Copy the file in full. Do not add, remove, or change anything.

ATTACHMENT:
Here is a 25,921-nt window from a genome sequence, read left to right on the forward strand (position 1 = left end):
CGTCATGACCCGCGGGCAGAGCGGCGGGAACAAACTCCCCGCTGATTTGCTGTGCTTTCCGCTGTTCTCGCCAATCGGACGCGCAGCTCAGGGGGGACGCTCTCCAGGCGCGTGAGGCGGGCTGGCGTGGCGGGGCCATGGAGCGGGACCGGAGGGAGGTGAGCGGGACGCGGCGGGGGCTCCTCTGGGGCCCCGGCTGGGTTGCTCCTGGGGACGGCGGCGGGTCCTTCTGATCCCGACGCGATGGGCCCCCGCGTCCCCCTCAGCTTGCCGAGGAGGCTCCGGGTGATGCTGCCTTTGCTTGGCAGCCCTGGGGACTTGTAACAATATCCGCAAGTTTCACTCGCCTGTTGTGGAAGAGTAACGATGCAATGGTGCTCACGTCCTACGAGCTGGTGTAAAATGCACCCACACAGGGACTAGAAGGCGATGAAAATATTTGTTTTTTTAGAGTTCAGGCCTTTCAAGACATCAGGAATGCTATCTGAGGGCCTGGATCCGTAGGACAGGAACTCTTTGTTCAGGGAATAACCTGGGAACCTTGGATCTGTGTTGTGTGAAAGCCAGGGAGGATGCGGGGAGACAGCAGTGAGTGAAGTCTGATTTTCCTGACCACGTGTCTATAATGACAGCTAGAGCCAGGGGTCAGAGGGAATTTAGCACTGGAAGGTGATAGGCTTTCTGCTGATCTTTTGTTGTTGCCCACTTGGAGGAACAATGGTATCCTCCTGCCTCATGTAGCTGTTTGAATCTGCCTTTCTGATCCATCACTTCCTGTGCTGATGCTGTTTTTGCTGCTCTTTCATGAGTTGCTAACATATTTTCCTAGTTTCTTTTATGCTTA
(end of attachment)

Here is a 25,921-nt window from a genome sequence, read left to right on the forward strand (position 1 = left end):
CGTCATGACCCGCGGGCAGAGCGGCGGGAACAAACTCCCCGCTGATTTGCTGTGCTTTCCGCTGTTCTCGCCAATCGGACGCGCAGCTCAGGGGGGACGCTCTCCAGGCGCGTGAGGCGGGCTGGCGTGGCGGGGCCATGGAGCGGGACCGGAGGGAGGTGAGCGGGACGCGGCGGGGGCTCCTCTGGGGCCCCGGCTGGGTTGCTCCTGGGGACGGCGGCGGGTCCTTCTGATCCCGACGCGATGGGCCCCCGCGTCCCCCTCAGCTTGCCGAGGAGGCTCCGGGTGATGCTGCCTTTGCTTGGCAGCCCTGGGGACTTGTAACAATATCCGCAAGTTTCACTCGCCTGTTGTGGAAGAGTAACGATGCAATGGTGCTCACGTCCTACGAGCTGGTGTAAAATGCACCCACACAGGGACTAGAAGGCGATGAAAATATTTGTTTTTTTAGAGTTCAGGCCTTTCAAGACATCAGGAATGCTATCTGAGGGCCTGGATCCGTAGGACAGGAACTCTTTGTTCAGGGAATAACCTGGGAACCTTGGATCTGTGTTGTGTGAAAGCCAGGGAGGATGCGGGGAGACAGCAGTGAGTGAAGTCTGATTTTCCTGACCACGTGTCTATAATGACAGCTAGAGCCAGGGGTCAGAGGGAATTTAGCACTGGAAGGTGATAGGCTTTCTGCTGATCTTTTGTTGTTGCCCACTTGGAGGAACAATGGTATCCTCCTGCCTCATGTAGCTGTTTGAATCTGCCTTTCTGATCCATCACTTCCTGTGCTGATGCTGTTTTTGCTGCTCTTTCATGAGTTGCTAACATATTTTCCTAGTTTCTTTTATGCTTA